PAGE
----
This week Planet Ark was proud to have Environment Minister Sussan Ley officially launch the Australian Circular Economy Hub (ACE Hub) at the Sydney Opera House. In the room, we were joined by Australia’s most influential and inspiring leaders from government, industry, academia and the not-for-profit sector. Over 1,000 people from various countries around the world signed up to watch the live stream of the launch.
The ACE Hub would not be possible without funding from the Australian Government and I’d like to extend my thanks and appreciation to Environment Minister Sussan Ley and the Department of Agriculture, Water and Environment. Thanks are also in order for our excellent panellists — Jodie Bricout, Nik Comito, Abigail Forsyth, Jan Gardberg, Ashleigh Morris and Scott Valentine — and for our valued sponsors BINGO Industries, KeepCup and Planet Ark Power.
Sussan Ley, Minister for the Environment, launched the event at the Sydney Opera House.
Our other esteemed speakers included Professor Jacqueline Cramer, Chair of the Hub’s collaboration partner Holland Circular Hotspot, who gave a keynote speech from the Netherlands. You can download an exclusive pre-release copy of Jacqueline's new book How Network Governance Powers the Circular Economy here. City of Sydney Lord Mayor Clover Moore also spoke about the innovation taking place in our city, in particular the Quay Quarter Tower which is featured as a case study on the Hub.
This fantastic example of a ‘glocal’ circular economy project can be spotted on Sydney’s skyline. Located in Circular Quay, the 49-story building is implementing the principles of circular design on a massive scale. Designed by a team of Danish architects from 3XN, 50 per cent of the resources required for this stunning new tower were directly reused from the existing building. This resulted in embodied carbon savings of over 7,500 tonnes and monetary savings of $130M compared to full demolition and rebuild. A true circular economy win-win.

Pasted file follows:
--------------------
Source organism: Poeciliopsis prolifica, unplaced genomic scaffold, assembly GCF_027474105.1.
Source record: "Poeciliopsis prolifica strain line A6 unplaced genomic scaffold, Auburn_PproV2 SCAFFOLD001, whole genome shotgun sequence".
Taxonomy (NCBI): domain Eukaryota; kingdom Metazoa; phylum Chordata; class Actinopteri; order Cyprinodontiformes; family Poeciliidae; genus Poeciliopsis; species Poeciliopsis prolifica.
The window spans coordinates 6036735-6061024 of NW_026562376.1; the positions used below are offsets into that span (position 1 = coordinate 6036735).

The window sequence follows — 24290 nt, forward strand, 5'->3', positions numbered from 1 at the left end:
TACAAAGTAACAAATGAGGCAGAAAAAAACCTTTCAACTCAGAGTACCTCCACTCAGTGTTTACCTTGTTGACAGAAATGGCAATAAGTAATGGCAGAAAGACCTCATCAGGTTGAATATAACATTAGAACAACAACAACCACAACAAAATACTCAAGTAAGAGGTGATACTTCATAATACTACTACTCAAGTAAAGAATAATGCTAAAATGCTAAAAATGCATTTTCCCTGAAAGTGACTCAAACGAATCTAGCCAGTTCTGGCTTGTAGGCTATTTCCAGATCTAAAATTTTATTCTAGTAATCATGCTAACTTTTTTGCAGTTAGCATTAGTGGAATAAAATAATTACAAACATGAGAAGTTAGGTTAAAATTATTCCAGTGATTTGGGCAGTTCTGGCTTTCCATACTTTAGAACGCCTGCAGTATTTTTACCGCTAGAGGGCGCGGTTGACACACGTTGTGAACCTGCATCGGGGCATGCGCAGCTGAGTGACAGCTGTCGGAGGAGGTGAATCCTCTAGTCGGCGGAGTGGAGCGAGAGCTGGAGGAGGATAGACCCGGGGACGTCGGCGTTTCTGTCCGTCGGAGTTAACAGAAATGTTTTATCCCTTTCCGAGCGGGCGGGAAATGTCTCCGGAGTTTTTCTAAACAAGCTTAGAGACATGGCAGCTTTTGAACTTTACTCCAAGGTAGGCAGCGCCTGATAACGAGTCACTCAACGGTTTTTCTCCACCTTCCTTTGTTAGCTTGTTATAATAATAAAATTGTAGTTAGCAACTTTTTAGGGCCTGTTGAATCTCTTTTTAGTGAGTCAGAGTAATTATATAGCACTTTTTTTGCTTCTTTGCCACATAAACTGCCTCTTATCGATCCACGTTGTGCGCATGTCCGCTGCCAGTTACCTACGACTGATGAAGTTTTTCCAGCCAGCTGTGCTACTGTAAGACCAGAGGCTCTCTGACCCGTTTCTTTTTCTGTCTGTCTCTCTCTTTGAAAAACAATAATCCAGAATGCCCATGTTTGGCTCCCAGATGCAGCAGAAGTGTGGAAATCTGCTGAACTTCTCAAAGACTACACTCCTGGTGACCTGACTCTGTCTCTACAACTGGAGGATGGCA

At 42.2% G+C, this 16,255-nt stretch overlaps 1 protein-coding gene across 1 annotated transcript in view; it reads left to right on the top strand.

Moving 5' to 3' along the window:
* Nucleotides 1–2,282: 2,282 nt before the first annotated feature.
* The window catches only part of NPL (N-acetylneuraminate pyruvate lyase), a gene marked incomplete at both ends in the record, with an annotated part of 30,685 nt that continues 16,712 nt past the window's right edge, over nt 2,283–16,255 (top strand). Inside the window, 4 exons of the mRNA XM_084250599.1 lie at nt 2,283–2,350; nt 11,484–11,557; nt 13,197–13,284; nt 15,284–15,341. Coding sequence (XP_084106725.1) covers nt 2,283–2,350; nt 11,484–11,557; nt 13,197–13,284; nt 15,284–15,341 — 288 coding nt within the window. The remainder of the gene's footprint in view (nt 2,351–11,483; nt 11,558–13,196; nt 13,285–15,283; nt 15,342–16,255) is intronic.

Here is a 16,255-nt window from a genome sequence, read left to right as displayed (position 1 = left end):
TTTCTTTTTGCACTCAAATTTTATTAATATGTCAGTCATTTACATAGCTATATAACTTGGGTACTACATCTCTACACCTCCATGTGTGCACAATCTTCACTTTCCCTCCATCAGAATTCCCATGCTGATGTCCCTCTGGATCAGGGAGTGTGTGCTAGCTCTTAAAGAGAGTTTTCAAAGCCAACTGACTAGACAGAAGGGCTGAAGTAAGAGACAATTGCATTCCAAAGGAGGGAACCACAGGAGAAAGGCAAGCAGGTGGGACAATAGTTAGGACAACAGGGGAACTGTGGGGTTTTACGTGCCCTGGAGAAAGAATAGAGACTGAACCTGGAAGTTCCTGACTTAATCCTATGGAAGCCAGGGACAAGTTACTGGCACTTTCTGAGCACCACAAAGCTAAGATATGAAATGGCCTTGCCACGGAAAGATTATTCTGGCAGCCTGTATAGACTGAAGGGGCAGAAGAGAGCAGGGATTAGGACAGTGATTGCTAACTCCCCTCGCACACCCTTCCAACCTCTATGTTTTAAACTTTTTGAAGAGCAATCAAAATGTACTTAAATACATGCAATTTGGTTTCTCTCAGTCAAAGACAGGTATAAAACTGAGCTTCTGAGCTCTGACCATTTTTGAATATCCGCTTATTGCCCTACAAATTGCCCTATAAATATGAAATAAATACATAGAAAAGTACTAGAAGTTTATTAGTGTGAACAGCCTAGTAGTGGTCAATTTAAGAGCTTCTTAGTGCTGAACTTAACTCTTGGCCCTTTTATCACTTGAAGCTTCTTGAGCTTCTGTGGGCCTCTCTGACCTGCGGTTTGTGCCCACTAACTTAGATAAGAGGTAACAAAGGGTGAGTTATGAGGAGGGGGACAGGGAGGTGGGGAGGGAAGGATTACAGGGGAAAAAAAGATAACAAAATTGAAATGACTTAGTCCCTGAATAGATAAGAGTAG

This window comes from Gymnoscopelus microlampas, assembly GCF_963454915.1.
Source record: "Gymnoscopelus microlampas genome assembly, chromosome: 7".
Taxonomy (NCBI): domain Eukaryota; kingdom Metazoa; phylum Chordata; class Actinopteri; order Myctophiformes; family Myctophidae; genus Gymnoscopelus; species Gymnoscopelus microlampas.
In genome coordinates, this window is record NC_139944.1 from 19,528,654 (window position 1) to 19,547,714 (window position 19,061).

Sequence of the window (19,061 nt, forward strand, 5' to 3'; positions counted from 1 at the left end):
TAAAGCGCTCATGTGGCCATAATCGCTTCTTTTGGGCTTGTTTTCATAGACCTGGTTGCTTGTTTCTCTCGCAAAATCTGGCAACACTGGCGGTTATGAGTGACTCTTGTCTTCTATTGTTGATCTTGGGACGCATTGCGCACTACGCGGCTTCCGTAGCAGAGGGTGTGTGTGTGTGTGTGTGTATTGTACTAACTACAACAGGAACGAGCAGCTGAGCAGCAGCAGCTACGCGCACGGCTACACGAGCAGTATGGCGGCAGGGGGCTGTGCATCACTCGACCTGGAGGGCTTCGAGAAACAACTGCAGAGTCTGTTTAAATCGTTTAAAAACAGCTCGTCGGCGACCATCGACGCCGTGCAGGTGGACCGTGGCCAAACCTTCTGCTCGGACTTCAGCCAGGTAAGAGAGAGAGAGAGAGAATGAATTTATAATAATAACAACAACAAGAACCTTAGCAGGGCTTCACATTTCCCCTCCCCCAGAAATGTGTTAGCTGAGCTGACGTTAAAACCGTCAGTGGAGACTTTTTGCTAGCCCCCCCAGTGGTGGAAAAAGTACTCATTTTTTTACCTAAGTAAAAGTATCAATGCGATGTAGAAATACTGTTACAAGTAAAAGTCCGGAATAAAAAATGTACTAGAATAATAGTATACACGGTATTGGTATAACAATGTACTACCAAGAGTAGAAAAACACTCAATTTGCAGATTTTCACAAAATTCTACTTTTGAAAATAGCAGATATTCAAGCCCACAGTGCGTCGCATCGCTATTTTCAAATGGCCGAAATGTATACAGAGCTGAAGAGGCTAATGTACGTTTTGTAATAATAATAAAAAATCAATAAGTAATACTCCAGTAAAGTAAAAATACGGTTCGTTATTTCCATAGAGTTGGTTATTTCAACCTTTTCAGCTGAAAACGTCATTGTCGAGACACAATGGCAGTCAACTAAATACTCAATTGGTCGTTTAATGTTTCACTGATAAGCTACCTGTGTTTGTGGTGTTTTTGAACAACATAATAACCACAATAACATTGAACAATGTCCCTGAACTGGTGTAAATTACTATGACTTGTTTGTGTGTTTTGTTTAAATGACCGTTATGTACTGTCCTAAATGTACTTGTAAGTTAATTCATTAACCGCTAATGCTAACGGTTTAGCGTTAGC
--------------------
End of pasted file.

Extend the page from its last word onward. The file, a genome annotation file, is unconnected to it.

A word cloud generated during the event by our virtual event platform Slido.
Reflecting on the success of the launch, one thing is abundantly clear: collaboration is the key to building a circular economy. No single community, company, industry, government or country can transition our world economy; we must all come together to form the circle.
And that brings me to the importance of creating a Hub for circular economy inspiration, education, innovation and implementation in Australia. The ACE Hub aims to be the nerve centre of our country’s circular economy — a point where all facets of the circular economy are brought together in order to facilitate collaboration and, even more importantly, action.
In addition to launching the ACE Hub’s online platform this week, we also shared our Strategic Plan, which outlines areas of activity for the program over the coming years, and our research into business uptake of the circular economy in Australia titled ‘Circularity in Australian Business 2020’.
This research shows that the business community in Australia is aware of the opportunity the circular economy presents. 88 per cent of Australian business leaders believe the circular economy will be important to the future of business. However, this research also demonstrates there is still confusion over what the circular economy actually means.
Our wonderful MC Magdalena Roze.
The circular economy is still in its infancy in Australia, but our friends in the Northern Hemisphere have already developed tools that can help us build effective circular models. It is vital that we work with global leaders in the circular economy, rather than trying to reinvent the wheel ourselves. The ACE Hub will draw on global lessons in the circular economy to develop local solutions for Australia.
The ACE Hub program will help to close this knowledge gap so that businesses, governments and communities can do the important work of implementing the principles of circularity. Together, we can accelerate Australia’s transition to a circular economy.